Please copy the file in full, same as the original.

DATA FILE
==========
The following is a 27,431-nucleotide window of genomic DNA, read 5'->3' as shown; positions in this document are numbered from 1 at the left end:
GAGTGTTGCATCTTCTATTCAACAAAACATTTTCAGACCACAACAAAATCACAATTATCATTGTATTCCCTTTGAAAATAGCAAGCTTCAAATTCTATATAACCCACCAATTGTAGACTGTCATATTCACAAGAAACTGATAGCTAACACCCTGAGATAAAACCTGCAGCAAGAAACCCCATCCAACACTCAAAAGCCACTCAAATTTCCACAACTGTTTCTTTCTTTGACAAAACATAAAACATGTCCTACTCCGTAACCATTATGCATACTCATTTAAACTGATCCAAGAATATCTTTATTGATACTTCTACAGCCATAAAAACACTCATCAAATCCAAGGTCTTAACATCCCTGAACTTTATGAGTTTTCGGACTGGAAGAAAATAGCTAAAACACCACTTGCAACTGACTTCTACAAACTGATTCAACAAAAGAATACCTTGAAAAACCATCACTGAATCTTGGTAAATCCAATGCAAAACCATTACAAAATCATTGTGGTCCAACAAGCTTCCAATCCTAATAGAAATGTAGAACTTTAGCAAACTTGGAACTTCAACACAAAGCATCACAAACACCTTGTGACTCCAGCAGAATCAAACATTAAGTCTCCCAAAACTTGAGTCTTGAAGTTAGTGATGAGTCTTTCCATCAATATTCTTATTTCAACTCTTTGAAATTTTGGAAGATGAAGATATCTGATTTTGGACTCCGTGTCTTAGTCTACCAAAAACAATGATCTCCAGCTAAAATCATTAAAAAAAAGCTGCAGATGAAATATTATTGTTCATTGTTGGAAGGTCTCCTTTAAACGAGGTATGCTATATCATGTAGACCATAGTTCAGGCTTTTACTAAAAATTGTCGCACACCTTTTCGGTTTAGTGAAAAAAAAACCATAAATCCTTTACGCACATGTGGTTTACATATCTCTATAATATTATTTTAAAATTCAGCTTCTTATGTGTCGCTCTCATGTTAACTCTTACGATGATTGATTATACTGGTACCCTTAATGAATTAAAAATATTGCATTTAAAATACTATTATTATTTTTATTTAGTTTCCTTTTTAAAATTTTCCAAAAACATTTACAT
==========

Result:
The following is a 27,431-nucleotide window of genomic DNA, read 5'->3' as shown; positions in this document are numbered from 1 at the left end:
GAGTGTTGCATCTTCTATTCAACAAAACATTTTCAGACCACAACAAAATCACAATTATCATTGTATTCCCTTTGAAAATAGCAAGCTTCAAATTCTATATAACCCACCAATTGTAGACTGTCATATTCACAAGAAACTGATAGCTAACACCCTGAGATAAAACCTGCAGCAAGAAACCCCATCCAACACTCAAAAGCCACTCAAATTTCCACAACTGTTTCTTTCTTTGACAAAACATAAAACATGTCCTACTCCGTAACCATTATGCATACTCATTTAAACTGATCCAAGAATATCTTTATTGATACTTCTACAGCCATAAAAACACTCATCAAATCCAAGGTCTTAACATCCCTGAACTTTATGAGTTTTCGGACTGGAAGAAAATAGCTAAAACACCACTTGCAACTGACTTCTACAAACTGATTCAACAAAAGAATACCTTGAAAAACCATCACTGAATCTTGGTAAATCCAATGCAAAACCATTACAAAATCATTGTGGTCCAACAAGCTTCCAATCCTAATAGAAATGTAGAACTTTAGCAAACTTGGAACTTCAACACAAAGCATCACAAACACCTTGTGACTCCAGCAGAATCAAACATTAAGTCTCCCAAAACTTGAGTCTTGAAGTTAGTGATGAGTCTTTCCATCAATATTCTTATTTCAACTCTTTGAAATTTTGGAAGATGAAGATATCTGATTTTGGACTCCGTGTCTTAGTCTACCAAAAACAATGATCTCCAGCTAAAATCATTAAAAAAAAGCTGCAGATGAAATATTATTGTTCATTGTTGGAAGGTCTCCTTTAAACGAGGTATGCTATATCATGTAGACCATAGTTCAGGCTTTTACTAAAAATTGTCGCACACCTTTTCGGTTTAGTGAAAAAAAAACCATAAATCCTTTACGCACATGTGGTTTACATATCTCTATAATATTATTTTAAAATTCAGCTTCTTATGTGTCGCTCTCATGTTAACTCTTACGATGATTGATTATACTGGTACCCTTAATGAATTAAAAATATTGCATTTAAAATACTATTATTATTTTTATTTAGTTTCCTTTTTAAAATTTTCCAAAAACATTTACAT